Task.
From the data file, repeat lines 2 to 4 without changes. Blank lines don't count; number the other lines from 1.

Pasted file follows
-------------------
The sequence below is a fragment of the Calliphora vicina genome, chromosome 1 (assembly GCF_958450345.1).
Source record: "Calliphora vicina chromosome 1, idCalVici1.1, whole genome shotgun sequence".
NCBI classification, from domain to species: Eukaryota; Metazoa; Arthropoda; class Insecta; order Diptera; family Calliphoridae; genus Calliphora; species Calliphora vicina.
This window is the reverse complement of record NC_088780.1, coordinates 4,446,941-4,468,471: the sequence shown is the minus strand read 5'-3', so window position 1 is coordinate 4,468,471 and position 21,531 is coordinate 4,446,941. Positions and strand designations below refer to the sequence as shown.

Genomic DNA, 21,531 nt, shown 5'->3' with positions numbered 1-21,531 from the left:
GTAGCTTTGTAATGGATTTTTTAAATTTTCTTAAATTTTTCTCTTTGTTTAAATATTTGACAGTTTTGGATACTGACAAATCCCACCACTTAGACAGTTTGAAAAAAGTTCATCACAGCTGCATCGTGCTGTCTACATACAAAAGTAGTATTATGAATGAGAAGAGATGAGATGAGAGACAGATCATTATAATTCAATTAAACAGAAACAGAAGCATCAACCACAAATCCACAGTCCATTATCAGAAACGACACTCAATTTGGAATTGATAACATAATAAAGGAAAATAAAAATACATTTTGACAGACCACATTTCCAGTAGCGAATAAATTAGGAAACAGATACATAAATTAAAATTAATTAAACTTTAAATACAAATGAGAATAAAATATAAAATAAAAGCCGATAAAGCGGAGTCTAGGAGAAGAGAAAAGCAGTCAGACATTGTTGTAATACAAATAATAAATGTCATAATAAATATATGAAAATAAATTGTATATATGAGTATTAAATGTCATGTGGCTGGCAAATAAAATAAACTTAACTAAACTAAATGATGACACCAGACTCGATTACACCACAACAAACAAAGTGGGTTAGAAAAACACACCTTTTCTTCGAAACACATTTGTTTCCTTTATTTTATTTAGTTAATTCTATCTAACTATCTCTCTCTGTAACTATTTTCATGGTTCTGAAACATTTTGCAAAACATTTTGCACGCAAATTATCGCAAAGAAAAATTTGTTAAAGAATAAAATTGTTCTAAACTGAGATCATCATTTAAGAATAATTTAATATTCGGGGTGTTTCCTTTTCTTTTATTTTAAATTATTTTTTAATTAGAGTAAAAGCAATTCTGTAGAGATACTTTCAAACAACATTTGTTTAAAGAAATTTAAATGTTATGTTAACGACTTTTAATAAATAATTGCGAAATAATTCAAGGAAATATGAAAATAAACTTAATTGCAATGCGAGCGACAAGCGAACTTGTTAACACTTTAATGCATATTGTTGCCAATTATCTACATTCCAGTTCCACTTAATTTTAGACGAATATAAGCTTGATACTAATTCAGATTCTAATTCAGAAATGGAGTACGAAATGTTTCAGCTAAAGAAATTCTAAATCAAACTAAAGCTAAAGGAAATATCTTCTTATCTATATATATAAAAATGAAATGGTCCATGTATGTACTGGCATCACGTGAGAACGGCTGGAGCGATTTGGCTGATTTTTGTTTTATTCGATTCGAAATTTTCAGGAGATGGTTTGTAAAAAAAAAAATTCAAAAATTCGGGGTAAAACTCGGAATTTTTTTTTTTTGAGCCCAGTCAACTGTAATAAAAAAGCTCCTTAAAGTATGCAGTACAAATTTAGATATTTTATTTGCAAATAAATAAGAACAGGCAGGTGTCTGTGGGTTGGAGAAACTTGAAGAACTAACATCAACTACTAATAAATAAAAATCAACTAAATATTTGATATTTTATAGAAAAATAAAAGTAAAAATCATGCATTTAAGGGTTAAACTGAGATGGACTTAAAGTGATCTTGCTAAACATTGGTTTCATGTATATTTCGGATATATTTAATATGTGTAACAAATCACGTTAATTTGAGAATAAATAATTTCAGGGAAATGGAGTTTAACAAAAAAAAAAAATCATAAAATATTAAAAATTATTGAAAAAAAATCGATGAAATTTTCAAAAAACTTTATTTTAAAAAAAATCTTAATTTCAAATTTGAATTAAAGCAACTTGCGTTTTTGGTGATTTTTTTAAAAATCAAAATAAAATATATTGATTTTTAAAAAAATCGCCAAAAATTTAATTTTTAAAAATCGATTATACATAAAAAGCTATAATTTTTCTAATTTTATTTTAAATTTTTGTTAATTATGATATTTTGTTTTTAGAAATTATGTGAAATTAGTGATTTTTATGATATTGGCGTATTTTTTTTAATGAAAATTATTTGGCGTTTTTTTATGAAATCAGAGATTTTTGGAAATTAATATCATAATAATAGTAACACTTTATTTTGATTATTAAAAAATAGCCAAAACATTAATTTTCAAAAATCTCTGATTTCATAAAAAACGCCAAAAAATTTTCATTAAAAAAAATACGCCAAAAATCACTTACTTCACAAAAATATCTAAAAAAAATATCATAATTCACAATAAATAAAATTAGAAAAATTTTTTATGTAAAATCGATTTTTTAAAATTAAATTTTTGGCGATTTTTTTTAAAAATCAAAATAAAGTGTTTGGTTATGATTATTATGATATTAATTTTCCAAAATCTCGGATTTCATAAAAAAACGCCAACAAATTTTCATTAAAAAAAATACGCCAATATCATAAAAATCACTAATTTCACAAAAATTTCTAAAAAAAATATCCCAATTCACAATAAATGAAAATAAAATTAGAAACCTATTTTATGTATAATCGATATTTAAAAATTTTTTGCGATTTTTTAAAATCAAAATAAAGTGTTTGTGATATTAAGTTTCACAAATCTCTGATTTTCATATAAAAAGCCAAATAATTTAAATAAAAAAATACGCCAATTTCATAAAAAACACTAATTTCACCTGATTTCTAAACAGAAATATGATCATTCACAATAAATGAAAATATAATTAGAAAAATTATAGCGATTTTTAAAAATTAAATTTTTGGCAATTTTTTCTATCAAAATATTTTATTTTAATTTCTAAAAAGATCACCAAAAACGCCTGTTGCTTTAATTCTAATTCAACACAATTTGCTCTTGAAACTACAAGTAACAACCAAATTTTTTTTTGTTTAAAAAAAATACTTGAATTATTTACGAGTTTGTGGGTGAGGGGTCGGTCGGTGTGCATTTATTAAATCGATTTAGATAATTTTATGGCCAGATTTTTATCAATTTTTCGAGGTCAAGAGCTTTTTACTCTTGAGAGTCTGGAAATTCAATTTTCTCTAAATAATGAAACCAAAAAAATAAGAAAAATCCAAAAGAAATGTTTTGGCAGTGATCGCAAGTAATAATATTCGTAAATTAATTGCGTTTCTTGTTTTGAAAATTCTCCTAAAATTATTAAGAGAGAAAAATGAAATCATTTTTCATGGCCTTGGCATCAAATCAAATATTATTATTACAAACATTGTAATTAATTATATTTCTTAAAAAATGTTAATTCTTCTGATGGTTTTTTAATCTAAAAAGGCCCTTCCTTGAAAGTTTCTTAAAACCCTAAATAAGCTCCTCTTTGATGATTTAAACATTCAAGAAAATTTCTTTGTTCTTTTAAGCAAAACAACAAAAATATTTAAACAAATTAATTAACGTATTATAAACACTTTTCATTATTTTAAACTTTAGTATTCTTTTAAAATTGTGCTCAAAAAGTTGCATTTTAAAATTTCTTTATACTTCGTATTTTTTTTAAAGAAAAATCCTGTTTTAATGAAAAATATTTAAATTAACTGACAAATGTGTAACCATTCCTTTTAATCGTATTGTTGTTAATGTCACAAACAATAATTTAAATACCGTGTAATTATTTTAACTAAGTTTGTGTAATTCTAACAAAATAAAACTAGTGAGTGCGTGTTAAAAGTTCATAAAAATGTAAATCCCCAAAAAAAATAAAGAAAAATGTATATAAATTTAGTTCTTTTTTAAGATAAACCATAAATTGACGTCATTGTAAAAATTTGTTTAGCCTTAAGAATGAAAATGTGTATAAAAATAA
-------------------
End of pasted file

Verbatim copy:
Source record: "Calliphora vicina chromosome 1, idCalVici1.1, whole genome shotgun sequence".
NCBI classification, from domain to species: Eukaryota; Metazoa; Arthropoda; class Insecta; order Diptera; family Calliphoridae; genus Calliphora; species Calliphora vicina.
This window is the reverse complement of record NC_088780.1, coordinates 4,446,941-4,468,471: the sequence shown is the minus strand read 5'-3', so window position 1 is coordinate 4,468,471 and position 21,531 is coordinate 4,446,941. Positions and strand designations below refer to the sequence as shown.